In the 1920's industry was revolutionized by Frederick Taylor's ideas about workplace efficiency. His 1911 work, Principles of Scientific Management, was groundbreaking. The idea that every task could be studied with a view toward process optimization caught on and is still in vogue in many circles today.
Improvements in efficiency meant the creation of a thriving industrial sector that created thousands of jobs, feeding thousands of families. Over time, especially in industrial settings, the American workplace became more and more like a well-oiled machine, but there was a catch.
When we ask living, breathing human beings to behave like cogs in a machine for very long, we deny them mental stimulation. We inadvertently crush the spirit of creativity that leads to job satisfaction and gives life meaning. Today's workers are more highly skilled and better educated than Taylor's subjects. They value their sense of contribution and derive a good portion of their self-worth from what they do for a living.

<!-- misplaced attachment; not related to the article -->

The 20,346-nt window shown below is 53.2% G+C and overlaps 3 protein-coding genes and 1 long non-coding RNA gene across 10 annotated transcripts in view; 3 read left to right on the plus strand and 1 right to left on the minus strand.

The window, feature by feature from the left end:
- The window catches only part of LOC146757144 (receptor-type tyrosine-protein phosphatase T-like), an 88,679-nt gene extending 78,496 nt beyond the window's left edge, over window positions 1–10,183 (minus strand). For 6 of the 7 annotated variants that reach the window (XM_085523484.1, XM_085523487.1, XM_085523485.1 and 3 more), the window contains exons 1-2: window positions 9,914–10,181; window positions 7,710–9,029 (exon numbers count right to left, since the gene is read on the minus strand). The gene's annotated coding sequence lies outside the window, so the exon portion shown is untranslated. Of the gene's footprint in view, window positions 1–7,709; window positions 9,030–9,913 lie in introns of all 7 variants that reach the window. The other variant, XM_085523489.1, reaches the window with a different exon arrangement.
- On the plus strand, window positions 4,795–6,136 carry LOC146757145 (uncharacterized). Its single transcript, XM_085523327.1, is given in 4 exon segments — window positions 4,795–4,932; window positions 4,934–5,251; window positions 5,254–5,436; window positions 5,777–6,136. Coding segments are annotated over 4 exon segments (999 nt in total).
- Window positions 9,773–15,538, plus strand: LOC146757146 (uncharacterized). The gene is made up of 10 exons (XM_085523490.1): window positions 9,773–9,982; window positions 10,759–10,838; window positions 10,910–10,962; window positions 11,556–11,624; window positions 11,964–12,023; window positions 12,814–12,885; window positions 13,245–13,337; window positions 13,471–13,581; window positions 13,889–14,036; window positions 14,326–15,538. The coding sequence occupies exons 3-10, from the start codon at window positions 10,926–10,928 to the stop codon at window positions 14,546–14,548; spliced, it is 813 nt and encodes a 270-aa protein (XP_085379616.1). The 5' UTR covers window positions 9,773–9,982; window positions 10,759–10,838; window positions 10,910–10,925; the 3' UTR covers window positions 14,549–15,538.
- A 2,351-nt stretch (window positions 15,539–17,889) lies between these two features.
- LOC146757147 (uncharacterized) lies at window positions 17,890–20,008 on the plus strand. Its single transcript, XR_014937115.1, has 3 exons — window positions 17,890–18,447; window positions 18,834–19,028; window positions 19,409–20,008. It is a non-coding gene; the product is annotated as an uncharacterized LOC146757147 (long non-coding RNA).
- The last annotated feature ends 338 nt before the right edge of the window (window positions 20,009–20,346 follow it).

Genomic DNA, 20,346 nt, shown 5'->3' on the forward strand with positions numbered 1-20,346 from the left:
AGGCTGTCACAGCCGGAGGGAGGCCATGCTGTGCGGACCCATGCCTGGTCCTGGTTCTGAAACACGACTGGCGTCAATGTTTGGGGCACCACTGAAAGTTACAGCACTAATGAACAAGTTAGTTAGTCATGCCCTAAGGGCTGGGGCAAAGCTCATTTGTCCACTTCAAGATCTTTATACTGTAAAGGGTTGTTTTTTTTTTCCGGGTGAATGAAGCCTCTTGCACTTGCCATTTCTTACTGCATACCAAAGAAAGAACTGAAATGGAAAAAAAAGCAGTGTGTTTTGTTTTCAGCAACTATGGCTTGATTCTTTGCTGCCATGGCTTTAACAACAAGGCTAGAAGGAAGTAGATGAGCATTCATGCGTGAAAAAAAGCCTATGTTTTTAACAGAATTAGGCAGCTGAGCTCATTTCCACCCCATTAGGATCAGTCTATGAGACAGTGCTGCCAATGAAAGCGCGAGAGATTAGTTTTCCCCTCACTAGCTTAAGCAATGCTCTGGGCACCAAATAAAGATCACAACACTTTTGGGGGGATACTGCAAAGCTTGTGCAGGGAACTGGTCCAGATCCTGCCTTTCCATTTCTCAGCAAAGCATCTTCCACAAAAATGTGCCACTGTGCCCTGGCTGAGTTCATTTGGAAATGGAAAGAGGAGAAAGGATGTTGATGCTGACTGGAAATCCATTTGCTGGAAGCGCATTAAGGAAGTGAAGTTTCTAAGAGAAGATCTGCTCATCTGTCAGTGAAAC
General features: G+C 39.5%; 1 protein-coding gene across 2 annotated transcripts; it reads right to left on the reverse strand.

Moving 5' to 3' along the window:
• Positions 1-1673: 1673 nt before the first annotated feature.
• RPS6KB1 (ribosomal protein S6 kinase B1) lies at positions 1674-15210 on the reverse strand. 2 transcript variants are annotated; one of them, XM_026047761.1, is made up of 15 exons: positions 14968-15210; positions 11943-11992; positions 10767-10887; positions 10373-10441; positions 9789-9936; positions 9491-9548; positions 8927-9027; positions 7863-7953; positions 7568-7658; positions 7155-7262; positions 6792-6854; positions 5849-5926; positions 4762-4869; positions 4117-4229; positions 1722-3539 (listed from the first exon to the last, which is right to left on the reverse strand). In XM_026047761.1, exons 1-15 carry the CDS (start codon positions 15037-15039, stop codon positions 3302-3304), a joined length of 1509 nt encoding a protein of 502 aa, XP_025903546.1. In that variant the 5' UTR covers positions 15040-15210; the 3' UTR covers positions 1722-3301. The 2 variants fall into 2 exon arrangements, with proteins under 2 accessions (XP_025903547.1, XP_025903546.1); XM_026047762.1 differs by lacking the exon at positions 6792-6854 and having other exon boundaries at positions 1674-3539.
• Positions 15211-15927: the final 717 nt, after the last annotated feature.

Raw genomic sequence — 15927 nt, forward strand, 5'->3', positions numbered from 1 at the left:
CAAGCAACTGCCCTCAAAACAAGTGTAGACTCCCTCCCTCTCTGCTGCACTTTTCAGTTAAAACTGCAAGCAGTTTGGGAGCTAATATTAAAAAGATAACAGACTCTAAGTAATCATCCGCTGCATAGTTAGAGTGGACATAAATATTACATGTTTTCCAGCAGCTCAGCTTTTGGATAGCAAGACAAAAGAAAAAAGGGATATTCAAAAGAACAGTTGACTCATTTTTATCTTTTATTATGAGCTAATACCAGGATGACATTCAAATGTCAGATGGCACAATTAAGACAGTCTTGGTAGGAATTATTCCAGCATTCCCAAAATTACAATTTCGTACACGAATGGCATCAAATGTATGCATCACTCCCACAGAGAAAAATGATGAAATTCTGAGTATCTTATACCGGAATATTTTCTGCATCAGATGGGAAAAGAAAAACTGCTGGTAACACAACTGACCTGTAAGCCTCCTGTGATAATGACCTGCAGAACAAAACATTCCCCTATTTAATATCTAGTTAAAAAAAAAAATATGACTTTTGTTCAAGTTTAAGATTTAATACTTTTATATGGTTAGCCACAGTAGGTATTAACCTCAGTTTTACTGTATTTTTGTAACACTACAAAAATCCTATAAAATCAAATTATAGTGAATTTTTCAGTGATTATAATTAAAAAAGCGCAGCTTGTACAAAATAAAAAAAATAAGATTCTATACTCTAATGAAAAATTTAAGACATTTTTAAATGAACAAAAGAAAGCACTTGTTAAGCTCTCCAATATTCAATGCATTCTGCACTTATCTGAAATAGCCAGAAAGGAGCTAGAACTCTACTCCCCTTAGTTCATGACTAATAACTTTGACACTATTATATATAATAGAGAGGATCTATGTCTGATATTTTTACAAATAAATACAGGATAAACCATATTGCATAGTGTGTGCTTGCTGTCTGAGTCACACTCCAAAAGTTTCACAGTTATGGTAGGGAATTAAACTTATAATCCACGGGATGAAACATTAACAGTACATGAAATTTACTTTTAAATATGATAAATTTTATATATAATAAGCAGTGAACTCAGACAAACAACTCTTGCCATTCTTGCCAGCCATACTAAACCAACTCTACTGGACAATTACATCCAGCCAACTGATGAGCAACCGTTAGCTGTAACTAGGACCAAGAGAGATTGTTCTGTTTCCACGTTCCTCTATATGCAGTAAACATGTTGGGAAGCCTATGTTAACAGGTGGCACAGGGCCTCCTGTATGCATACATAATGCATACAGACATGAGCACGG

To keep people engaged these days requires more than detailed instructions on the "one best way" to accomplish a given task.
Like many students of organization development, I was quick to judge Taylor as a force for ill, based on my initial exposure. Yet a colleague reminded me recently that Taylor's focus on efficiency is also credited with improving safety on the factory floor. (I am reminded of the grandfather I never knew, who lost his arm in a furniture factory accident. So I offer a respectful nod to Taylor's ghost for that contribution.)
While few of us would take it to Taylor's extremes in the modern workplace, maximizing efficiency remains a common theme of our blogs, books, and articles to this day.
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